Several days ago, someone posted on Twitter a couple pages was either an old Vogue magazine from the 1930s, or an etiquette book, or something, that showed which type of shoe you wore with each of the "seven basic silhouettes of dresses" (there were things like Town and Country, Soft Silk Dress....)

And I retweeted it, with the comment that because I never received my Manual of Adulthood, I was forever doomed to wear the "wrong" shoes with a dress. I mean, I can kinda sorta figure out what's appropriate, but it would be so much easier to have a CHART.

Someone else brought up that it was very class-and-culture specific information, and I suppose it is - but the thing is, I kind of grew up surrounded by women who would have had that information (we were one of the relatively few "non country club" families in my town, or at least it felt that way). I suspect that maybe in a less "bohemian" family than mine, girls got instructed in that sort of thing.

(Oh, we learned table manners and that kind of thing. But when it came to learning how to "do" makeup, I was kind of on my own there. And also a lot of the "style" stuff - I know what kind of clothes are appropriate for a fancy "do" (not that I have many that would be) and what are okay for an "afternoon wedding" and the like, but mainly that's from the reading I've done and from things like watching movies. A lot of the time I DO feel like a space-alien doing sociology....)

I suppose a lot of this is misplaced desire to "fit in" (as in: why should I CARE?). Except I do care, partly because, I think, so much of my childhood felt like I was on the outside looking in, and I wanted MORE THAN ANYTHING to feel like I was part of a clique, like, a central part, and not someone on the fringes, which is what I was, at best.

(And yes, I know, as well as anyone could: cliques are not very nice things because they are by nature exclusive and being part of a clique would make Princess Celestia cry and all of that. But just like the people who joke about wanting to win the lottery to 'prove' it won't change them, I confess sometimes I'd like to go back and live life as a popular girl. Oh, it probably was at least as miserable as what I experienced, never know until you've experienced it).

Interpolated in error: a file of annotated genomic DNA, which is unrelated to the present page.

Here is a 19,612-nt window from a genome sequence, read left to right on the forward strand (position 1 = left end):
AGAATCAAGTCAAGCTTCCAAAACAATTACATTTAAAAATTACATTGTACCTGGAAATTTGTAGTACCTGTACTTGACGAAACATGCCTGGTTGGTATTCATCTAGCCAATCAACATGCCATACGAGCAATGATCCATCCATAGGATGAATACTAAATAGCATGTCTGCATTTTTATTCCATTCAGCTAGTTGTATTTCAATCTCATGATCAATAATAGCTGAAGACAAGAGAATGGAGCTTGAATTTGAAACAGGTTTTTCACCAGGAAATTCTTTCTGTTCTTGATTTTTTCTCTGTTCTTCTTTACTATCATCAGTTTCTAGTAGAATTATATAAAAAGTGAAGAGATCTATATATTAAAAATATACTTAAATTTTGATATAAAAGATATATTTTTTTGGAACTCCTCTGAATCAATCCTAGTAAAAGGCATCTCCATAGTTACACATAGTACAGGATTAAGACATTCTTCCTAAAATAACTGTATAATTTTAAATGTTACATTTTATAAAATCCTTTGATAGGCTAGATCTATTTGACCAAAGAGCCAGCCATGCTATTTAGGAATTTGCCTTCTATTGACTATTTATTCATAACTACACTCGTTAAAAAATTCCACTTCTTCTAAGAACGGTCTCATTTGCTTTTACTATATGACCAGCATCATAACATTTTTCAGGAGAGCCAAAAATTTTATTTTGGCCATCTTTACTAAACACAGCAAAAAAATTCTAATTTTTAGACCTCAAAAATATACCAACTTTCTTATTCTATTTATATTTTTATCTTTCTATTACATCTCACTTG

But anyway: very little in adulthood has been what I thought it would be like. There seems to be a lot more hard work and a lot less fun. There seems to be - and this is what I find most distressing - an awful lot of disrespect from people in positions where YOU were expected to be respectful when you were there. There's way more "managing" of other people's emotions, way more biting off what you might LIKE to say, way more sighing and going "Yeah, I'll do it" even though you already had plans.

I dunno. I vacillate between sort of bemused acceptance ("This kind of stinks but I guess it is what it is") and frustration and petty annoyance ("When **I** was a kid we were told to wait to go through the reception line until all the adults had gone, and they took all the good food. Now that I'm an adult, people push their kids through first, and the kids take all the good food. Why is my life destined to leave me with broccoli salad but no deviled eggs?")

But yeah, there are a lot of disappointing things about being an adult.